Zulaport Cutthroat
Be very careful about announcing all of your scry and drain triggers (from Catacomb Sifter and Zulaport Cutthroat). Catacomb Sifter triggers on other creatures, while Zulaport Cutthroat triggers on basically any creature dying. Kalitas, Traitor of Ghet only prevents nontoken creatures from dying, so you can drain and scry by sacrificing tokens through Kalitas.

Occasionally, Westvale Abbey lets you have more drain triggers than Nantuko Husk because of the following scenario:

You have two Zulaport Cutthroats, Nantuko Husk, and two other creatures, and the opponent is at 10 (but has flying blockers and opposing Scion tokens to block with). If you have access to Westvale Abbey and 5 other mana, you can sacrifice all five of your creatures to Abbey to put ten drain triggers on the stack. Without Westvale Abbey, you’d end up gaining 2 + 2 + 2 + 1 (first, sac your first two other creatures, then a Cutthroat, and then Nantuko Husk).

However, if the opponent didn’t have opposing Eldrazi Scions to block with here, you could sacrifice your two other creatures first, then Nantuko Husk, and then attack for the win assuming the opponent didn’t have blocks that forced the player to kill the Cutthroats.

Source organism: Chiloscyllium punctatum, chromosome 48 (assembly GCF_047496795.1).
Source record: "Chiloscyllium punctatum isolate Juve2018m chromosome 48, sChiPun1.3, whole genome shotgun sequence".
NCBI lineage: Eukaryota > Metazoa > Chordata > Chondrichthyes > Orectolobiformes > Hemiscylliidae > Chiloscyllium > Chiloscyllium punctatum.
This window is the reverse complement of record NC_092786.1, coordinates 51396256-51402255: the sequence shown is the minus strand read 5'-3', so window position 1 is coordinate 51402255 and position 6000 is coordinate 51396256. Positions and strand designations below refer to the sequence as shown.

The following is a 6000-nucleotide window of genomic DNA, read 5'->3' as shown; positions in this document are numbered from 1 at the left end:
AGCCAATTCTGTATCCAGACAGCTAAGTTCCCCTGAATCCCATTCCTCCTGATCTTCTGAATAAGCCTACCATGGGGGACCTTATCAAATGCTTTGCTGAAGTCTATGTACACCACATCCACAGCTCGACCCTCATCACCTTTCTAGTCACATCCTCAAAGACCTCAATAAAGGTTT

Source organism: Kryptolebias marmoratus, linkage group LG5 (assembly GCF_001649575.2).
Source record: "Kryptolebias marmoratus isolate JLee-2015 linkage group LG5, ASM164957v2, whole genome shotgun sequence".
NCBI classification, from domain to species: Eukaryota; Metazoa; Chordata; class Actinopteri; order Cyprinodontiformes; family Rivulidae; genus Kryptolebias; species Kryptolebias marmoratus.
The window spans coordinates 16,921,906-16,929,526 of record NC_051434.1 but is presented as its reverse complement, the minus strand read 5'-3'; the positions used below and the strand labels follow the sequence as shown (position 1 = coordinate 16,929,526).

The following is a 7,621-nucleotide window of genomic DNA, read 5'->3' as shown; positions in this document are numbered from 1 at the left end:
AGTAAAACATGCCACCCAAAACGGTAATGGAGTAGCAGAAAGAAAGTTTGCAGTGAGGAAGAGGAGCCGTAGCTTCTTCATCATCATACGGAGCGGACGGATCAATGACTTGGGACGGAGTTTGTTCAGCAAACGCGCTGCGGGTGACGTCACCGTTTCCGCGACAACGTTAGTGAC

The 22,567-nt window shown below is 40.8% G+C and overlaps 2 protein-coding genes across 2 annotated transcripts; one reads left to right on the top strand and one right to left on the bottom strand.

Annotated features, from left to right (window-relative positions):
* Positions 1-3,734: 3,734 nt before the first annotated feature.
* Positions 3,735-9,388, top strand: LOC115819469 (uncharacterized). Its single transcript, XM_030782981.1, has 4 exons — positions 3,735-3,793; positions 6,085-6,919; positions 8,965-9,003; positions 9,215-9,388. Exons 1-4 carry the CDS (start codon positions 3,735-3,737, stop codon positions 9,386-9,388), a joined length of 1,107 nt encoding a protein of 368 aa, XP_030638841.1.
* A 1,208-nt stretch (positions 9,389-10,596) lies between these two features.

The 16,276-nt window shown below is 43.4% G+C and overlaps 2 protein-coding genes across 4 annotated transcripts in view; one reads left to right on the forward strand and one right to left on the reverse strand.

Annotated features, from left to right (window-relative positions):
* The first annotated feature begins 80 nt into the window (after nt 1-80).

I’m in the current #firstworldproblem status of needing a 13–2 (in a Grand Prix), three 12–3s (in three separate Grand Prix), or a Regional Pro Tour Qualifier win to achieve gold (since I am currently at 30 out of the necessary 33 points, but my Grand Prix point slots are relatively full).

I look forward to trying a bunch of different decks in Modern this week and the week after in preparation for Grand Prix Charlotte, up to and including:

Other reasonable choices I’m not interested in are: R/G Tron, Infect, Burn, Affinity, Jund/Abzan/B/G Midrange, and Bogles (Cedric Phillips managed to spike a Magic Online PTQ with it last weekend).

I wish the best of luck to everyone playing in a tournament soon, and there’s a lot of room to improve and practice still.

Thanks for reading, and I appreciate any comments here or on Twitter.